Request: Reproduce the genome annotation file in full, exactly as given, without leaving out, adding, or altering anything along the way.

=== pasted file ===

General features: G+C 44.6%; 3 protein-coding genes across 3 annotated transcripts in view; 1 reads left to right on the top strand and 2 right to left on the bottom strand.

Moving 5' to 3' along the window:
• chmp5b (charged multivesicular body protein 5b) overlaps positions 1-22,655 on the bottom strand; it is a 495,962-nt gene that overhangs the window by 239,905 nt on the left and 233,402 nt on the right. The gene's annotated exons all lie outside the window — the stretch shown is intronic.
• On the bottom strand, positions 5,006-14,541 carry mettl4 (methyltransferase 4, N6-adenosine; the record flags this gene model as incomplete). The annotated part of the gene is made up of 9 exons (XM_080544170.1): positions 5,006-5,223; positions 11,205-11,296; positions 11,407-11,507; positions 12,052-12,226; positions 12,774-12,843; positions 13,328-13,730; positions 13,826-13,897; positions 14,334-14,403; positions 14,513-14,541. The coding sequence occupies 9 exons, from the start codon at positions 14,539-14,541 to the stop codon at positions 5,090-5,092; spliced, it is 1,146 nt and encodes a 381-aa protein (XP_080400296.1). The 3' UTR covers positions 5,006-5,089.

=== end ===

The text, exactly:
General features: G+C 44.6%; 3 protein-coding genes across 3 annotated transcripts in view; 1 reads left to right on the top strand and 2 right to left on the bottom strand.

Moving 5' to 3' along the window:
• chmp5b (charged multivesicular body protein 5b) overlaps positions 1-22,655 on the bottom strand; it is a 495,962-nt gene that overhangs the window by 239,905 nt on the left and 233,402 nt on the right. The gene's annotated exons all lie outside the window — the stretch shown is intronic.
• On the bottom strand, positions 5,006-14,541 carry mettl4 (methyltransferase 4, N6-adenosine; the record flags this gene model as incomplete). The annotated part of the gene is made up of 9 exons (XM_080544170.1): positions 5,006-5,223; positions 11,205-11,296; positions 11,407-11,507; positions 12,052-12,226; positions 12,774-12,843; positions 13,328-13,730; positions 13,826-13,897; positions 14,334-14,403; positions 14,513-14,541. The coding sequence occupies 9 exons, from the start codon at positions 14,539-14,541 to the stop codon at positions 5,090-5,092; spliced, it is 1,146 nt and encodes a 381-aa protein (XP_080400296.1). The 3' UTR covers positions 5,006-5,089.